Kendo vs Fencing: Difference and Comparison

Key Takeaways

  1. Kendo, rooted in samurai traditions, is a modern Japanese martial art emphasizing discipline, focus and respect.
  2. Fencing, an Olympic sport, preserves the essence of historical swordsmanship while adapting it to a modern, competitive context.
  3. Kendo uses a bamboo sword called ‘shinai’ and protective armor known as ‘bagu’ while Fencing uses a foil, sabre, or epee and protective gear that includes a mask, jacket and glove.

What is Kendo?

Kendo, rooted in samurai traditions, is a modern Japanese martial art emphasising discipline, focus and respect. Centred on using the ‘shinai’ and protective armor, kendo practitioners engage in intense yet controlled duels. The objective extends beyond the physical strikes and is about refining the mind and character.

The practitioner of this dons protective gear, including the ‘bogu’(armor), which covers the head, hands and body. The shinai, a bamboo sword, simulates the katana, the iconic Japanese sword. Kendo encourages striking precise targets like the head, wrists and torso, emphasising form, speed and timing.

Its philosophy extends beyond the physical realm. It nurtures values like perseverance, self-discipline, and mental clarity. Practitioners develop humility by acknowledging that there’s always room for improvement.

What is Fencing?

Fencing, an Olympic sport, preserves the essence of historical swordsmanship while adapting it to a modern, competitive context. The sport involves fast-paced, strategic duels where athletes wield one of three weapons- foil, epee, or sabre. Fencing is a dynamic blend of physical agility, mental acuity, and tactical thinking.

Fencing’s appeal lies in its strategic depth. Fencers constantly analyze their opponent’s moves, adapting their tactics accordingly. Footwork, speed, and feints are crucial components. ‘Right-of-way’ rules govern who scores a point in situations of simultaneous hits, adding further complexity.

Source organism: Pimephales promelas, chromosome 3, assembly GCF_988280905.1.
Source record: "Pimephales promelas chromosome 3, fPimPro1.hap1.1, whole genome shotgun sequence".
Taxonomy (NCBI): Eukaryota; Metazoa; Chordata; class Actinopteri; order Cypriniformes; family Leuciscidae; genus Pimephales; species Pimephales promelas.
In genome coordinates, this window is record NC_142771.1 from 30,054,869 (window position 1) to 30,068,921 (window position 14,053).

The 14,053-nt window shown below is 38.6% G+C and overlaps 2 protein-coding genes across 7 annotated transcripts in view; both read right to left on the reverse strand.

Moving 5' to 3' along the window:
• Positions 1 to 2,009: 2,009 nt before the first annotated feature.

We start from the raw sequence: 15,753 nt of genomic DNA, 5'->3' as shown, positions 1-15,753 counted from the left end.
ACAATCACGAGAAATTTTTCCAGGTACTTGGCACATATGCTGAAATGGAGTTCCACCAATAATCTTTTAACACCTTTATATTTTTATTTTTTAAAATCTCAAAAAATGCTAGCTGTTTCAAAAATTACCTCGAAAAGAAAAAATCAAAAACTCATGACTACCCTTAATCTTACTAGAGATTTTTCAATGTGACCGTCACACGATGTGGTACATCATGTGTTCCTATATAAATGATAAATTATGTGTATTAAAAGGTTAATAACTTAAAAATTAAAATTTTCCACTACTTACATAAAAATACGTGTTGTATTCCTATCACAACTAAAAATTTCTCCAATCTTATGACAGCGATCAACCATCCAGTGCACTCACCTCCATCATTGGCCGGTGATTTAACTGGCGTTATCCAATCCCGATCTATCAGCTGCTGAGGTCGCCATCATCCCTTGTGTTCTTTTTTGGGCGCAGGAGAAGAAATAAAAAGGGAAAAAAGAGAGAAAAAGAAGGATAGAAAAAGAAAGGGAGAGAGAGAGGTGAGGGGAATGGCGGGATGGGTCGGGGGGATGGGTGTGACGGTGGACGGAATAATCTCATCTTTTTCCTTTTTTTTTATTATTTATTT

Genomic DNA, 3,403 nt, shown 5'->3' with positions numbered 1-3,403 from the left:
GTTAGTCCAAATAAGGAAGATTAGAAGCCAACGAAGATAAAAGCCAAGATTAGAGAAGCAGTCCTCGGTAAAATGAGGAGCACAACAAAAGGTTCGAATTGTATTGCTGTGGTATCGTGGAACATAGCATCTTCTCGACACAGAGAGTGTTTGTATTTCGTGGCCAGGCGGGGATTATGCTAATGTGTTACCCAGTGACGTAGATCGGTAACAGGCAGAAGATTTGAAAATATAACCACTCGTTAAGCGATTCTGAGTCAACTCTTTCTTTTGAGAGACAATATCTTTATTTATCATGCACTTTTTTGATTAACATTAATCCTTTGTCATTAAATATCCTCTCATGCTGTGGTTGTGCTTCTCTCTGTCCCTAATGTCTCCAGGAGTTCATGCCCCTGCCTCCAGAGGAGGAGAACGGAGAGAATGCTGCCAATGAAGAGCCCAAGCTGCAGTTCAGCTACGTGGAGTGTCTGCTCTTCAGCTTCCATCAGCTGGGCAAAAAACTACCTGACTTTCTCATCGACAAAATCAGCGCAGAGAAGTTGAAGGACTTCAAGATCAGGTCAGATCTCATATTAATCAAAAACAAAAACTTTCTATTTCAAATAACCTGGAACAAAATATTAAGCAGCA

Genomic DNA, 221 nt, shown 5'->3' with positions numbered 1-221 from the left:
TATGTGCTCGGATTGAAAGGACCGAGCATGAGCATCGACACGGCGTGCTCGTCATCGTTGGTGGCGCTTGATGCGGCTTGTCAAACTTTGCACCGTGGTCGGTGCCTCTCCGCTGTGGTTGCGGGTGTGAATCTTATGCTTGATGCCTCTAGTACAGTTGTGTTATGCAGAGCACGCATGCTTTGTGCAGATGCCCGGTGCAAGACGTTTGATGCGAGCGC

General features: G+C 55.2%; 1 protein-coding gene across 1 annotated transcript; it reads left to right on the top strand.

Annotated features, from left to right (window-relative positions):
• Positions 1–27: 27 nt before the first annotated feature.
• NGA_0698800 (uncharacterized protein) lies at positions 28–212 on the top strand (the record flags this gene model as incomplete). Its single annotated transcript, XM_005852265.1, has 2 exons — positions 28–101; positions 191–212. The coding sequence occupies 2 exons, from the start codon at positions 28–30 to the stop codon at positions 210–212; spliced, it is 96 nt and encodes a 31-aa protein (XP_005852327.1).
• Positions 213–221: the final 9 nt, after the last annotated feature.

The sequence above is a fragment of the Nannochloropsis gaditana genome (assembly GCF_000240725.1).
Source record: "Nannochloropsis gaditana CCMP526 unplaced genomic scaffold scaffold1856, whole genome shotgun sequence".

Beyond the sporting aspect, Fencing hones mental resilience, strategic thinking, and adaptability. Fencing upholds a code of etiquette that emphasizes sportsmanship and respect. Before the match, fencers salute each other and the referee as a sign of respect for their opponent and the game’s rules.

Difference Between Kendo and Fencing

  1. Kendo originated in Japan as a modern martial art inspired by traditional swordsmanship, while Fencing traces its origins to various European swordsmanship traditions, with distinct styles developed in different regions.
  2. Kendo uses a bamboo sword called ‘shinai’ and protective armor known as ‘bagu’ while Fencing uses a foil, sabre, or epee and protective gear that includes a mask, jacket and glove.
  3. In Kendo, points are scored by making valid strikes on specific target areas such as the head, wrist or torso, while in Fencing, points are awarded for touching proper target areas with the tip or edge of the weapon, depending on the weapon type.
  4. Kendo emphasizes fluid and precise footwork, with movements that involve sliding and pivoting, while Fencing focuses on quick, agile footwork and distinctive actions like lunges and advances.
  5. In Kendo, matches involve a series of pre-determined strikes and movements, focusing on proper form and timing, while in Fencing, games can vary based on weapon and rule set.

Comparison Between Kendo and Fencing

ParametersKendoFencing
OriginJapanVarious European swordsmanship traditions
Weapons and EquipmentA bamboo sword called ‘shinai’ and protective armor are known asA foil, sabre or epee and protective gear that includes a mask, jacket and glove
Scoring systemBy making valid strikes on specific target areasBy touching proper target areas with the tip or edge of the weapon
Footwork and movementFluid and precise, with activities that involve sliding and pivotingQuick and agile, with distinctive actions like lunges and advances
Competition FormatA series of pre-determined strikes and movements focusing on proper form and timingBased on the weapon and rule set
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Reference

  1. https://www.sciencedirect.com/science/article/pii/S1572347X05800631
  2. https://www.tandfonline.com/doi/pdf/10.1080/00221473.1972.10617259

Last Updated : 28 January, 2024

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